Mungo Park was one of the most successful early explorers of West Africa. Not only did he take careful note of flora, fauna and geophysical features throughout his travels, but – to my way of thinking – was the best of the early explorers in West Africa by way of ethnographic descriptions in that he does not disintegrate into Victorian moralizing regarding the culture and mores of groups that he travelled amongst. In general, he just describes them.
Here is part of the introduction in his two volume book on explorations in West Africa:
Mungo Park was born on the 10th of September, 1771, the son of a farmer at Fowlshiels, near Selkirk (Scotland). After studying medicine in Edinburgh, he went out, at the age of twenty-one, assistant-surgeon in a ship bound for the East Indies.
When he came back the African Society was in want of an explorer, to take the place of Major Houghton, who had died. Mungo Park volunteered, was accepted, and in his twenty-fourth year, on the 22nd of May, 1795, he sailed for the coasts of Senegal, where he arrived in June.
Thence he proceeded on the travels of which this book is the record. He was absent from England for a little more than two years and a half; returned a few days before Christmas, 1797. He was then twenty-six years old.
The African Association published the first edition of his travels as “Travels in the Interior Districts of Africa, 1795-7, by Mungo Park, with an Appendix containing Geographical Illustrations of Africa, by Major Rennell.”
Park married, and settled at Peebles in medical practice, but was persuaded by the Government to go out again. He sailed from Portsmouth on the 30th of January, 1805, resolved to trace the Niger (River) to its source or perish in the attempt. He perished.
Below, sections of vol.1 of his Travels, describing Mumbo Jumbo.
P.S., I was inspired to put up this entry, by the recent entries on Karen Resta’s wonderful blog about mumbo jumbo /mombo jumbo.
Recorded by Mungo Park while in Mandingo country (Sengambia region):
On the 7th I departed from Konjour, and slept at a village called Malla (or Mallaing), and on the 8th about noon I arrived at Kolor, a considerable town, near the entrance into which I observed, hanging upon a tree, a sort of masquerade habit, made of the bark of trees, which I was told, on inquiry, belonged to Mumbo Jumbo (Diana says: Does not look like a tart; cf Karen’s blog…).
This is a strange bugbear, common to all the Mandingo towns, and much employed by the pagan natives in keeping their women in subjection; for as the kafirs are not restricted in the number of their wives, every one marries as many as he can conveniently maintain — and as it frequently happens that the ladies disagree among themselves, family quarrels sometimes rise to such a height, that the authority of the husband can no longer preserve peace in his household.
In such cases, the interposition of Mumbo Jumbo is called in, and is always decisive. This strange minister of justice (who is supposed to be either the husband himself, or some person instructed by him), disguised in the dress that has been mentioned, and armed with the rod of public authority, announces his coming (whenever his services are required) by loud and dismal screams in the woods near the town.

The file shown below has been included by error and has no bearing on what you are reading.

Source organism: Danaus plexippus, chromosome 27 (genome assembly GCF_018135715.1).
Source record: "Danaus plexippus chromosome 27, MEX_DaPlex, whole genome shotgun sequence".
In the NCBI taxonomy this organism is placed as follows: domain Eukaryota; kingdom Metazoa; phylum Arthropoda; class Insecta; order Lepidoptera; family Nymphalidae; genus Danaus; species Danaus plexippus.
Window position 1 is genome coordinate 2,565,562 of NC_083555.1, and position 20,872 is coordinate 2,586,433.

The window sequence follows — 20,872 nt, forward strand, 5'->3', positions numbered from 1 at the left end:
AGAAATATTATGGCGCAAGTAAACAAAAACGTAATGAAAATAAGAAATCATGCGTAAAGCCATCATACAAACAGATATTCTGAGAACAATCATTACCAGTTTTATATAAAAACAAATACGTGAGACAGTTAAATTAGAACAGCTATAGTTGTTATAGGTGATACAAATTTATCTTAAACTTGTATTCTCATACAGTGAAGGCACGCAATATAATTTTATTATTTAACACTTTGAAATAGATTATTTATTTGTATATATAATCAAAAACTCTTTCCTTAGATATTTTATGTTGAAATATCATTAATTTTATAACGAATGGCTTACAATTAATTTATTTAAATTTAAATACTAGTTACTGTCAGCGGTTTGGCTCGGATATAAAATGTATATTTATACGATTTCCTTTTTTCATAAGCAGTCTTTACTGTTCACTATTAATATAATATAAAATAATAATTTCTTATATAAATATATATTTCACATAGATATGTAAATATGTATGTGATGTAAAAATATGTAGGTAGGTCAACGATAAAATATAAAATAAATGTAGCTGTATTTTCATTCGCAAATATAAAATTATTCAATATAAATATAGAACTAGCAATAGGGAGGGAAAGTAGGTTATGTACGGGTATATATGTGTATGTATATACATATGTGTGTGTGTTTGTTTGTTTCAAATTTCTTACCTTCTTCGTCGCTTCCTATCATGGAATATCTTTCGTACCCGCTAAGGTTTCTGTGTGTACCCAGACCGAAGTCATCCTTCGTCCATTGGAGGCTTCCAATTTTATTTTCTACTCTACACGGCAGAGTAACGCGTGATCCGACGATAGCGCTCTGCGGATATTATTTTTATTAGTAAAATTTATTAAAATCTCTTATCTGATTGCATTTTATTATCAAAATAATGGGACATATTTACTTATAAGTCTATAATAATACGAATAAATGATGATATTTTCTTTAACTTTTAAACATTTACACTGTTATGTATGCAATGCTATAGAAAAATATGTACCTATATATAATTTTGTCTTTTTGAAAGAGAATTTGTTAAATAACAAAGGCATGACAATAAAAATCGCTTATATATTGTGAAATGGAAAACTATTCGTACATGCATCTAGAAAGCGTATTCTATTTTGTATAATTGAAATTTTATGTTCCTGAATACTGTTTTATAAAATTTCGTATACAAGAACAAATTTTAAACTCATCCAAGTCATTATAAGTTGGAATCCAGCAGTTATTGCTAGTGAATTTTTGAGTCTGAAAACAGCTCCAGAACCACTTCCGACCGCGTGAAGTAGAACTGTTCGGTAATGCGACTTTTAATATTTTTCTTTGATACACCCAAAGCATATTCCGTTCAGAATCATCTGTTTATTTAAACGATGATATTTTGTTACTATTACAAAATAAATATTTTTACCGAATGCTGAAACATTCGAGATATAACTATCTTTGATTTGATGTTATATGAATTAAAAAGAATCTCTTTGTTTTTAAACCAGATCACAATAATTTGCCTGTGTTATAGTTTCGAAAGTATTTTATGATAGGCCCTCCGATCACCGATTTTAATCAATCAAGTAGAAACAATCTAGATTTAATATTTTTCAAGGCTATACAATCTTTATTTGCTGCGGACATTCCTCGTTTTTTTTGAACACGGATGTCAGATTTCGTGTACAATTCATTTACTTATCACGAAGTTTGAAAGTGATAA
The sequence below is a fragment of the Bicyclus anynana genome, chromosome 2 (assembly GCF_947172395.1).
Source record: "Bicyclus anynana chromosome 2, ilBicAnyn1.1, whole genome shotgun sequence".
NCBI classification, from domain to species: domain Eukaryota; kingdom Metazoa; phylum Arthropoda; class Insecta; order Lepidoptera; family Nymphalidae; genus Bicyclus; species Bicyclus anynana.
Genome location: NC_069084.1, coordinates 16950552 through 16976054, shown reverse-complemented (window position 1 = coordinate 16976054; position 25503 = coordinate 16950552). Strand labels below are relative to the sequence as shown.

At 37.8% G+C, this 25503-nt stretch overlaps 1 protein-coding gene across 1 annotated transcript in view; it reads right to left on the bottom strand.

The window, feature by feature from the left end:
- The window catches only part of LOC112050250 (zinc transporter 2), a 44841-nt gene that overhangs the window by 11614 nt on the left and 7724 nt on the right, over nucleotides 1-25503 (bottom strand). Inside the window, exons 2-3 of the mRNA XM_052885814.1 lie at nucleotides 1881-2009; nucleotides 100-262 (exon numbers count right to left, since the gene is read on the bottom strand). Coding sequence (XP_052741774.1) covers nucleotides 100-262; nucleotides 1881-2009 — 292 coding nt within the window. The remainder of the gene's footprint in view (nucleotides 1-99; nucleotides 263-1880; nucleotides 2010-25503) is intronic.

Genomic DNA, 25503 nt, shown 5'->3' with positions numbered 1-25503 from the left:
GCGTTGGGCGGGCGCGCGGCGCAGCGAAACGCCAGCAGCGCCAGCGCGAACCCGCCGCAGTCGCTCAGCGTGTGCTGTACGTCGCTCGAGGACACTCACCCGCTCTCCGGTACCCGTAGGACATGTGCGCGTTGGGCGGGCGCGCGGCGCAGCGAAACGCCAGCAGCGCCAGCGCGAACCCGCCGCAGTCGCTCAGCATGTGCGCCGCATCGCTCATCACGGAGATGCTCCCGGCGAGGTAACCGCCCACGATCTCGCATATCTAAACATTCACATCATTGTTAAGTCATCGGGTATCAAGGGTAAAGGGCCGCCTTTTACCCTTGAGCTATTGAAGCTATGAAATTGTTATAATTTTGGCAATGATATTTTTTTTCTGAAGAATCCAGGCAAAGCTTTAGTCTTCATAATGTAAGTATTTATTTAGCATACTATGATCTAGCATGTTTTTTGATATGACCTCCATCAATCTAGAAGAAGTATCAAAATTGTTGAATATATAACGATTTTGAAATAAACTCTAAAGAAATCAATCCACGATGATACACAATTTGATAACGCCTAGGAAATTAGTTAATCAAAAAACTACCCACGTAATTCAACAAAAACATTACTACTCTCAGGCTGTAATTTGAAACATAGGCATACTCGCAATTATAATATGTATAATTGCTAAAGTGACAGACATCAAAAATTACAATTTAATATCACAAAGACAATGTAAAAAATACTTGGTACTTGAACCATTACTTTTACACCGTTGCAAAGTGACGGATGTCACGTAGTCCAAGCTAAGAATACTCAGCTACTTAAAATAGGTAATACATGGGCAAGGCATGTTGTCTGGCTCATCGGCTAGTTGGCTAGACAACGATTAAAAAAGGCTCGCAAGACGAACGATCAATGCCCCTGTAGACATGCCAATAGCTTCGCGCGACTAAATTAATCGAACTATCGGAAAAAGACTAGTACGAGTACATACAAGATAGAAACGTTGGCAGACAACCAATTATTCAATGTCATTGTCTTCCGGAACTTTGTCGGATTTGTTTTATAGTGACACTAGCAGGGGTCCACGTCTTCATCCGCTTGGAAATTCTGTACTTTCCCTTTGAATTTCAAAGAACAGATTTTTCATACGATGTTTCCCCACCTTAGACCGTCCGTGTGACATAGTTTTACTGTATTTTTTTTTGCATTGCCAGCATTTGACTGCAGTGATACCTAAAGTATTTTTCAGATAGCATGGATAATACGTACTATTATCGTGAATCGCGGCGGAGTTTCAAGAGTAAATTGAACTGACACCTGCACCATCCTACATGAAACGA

He begins the pantomime at the approach of night; and as soon as it is dark he enters the town, and proceeds to the bentang, at which all the inhabitants immediately assemble.
… The negroes, as hath been frequently observed, whether Mohammedan or pagan, allow a plurality of wives. The Mohammedans alone are by their religion confined to four, and as the husband commonly pays a great price for each, he requires from all of them the utmost deference and submission, and treats them more like hired servants than companions.
They have. however, the management of domestic affairs, and each in rotation is mistress of the household, and has the care of dressing the victuals, overlooking the female slaves, etc.
But though the African husbands are possessed of great authority over their wives I did not observe that in general they treat them with cruelty, neither did I perceive that mean jealousy in their dispositions which is so prevalent among the Moors.
They permit their wives to partake of all public diversions, and this indulgence is seldom abused, for though the negro women are very cheerful and frank in their behaviour, they are by no means given to intrigue — I believe that instances of conjugal infidelity are not common.
When the wives quarrel among themselves — a circumstance which, from the nature of their situation, must frequently happen — the husband decides between them, and sometimes finds it necessary to administer a little corporal chastisement before tranquillity can be restored. But if any one of the ladies complains to the chief of the town that her husband has unjustly punished her, and shown an undue partiality to some other of his wives, the affair is brought to a public trial.
In these palavers, however, which are conducted chiefly by married men, I was informed that the complaint of the wife is not always considered in a very serious light, and the complainant herself is sometimes convicted of strife and contention and left without remedy.
If she murmurs at the decision of the court the magic rod of Mumbo Jumbo soon puts an end to the business.
- Explorers of the Nile: The Triumph and Tragedy of a Great Victorian Adventure by Tim Jeal: review (telegraph.co.uk)
- Who discover river Niger and what year was it discovered (wiki.answers.com)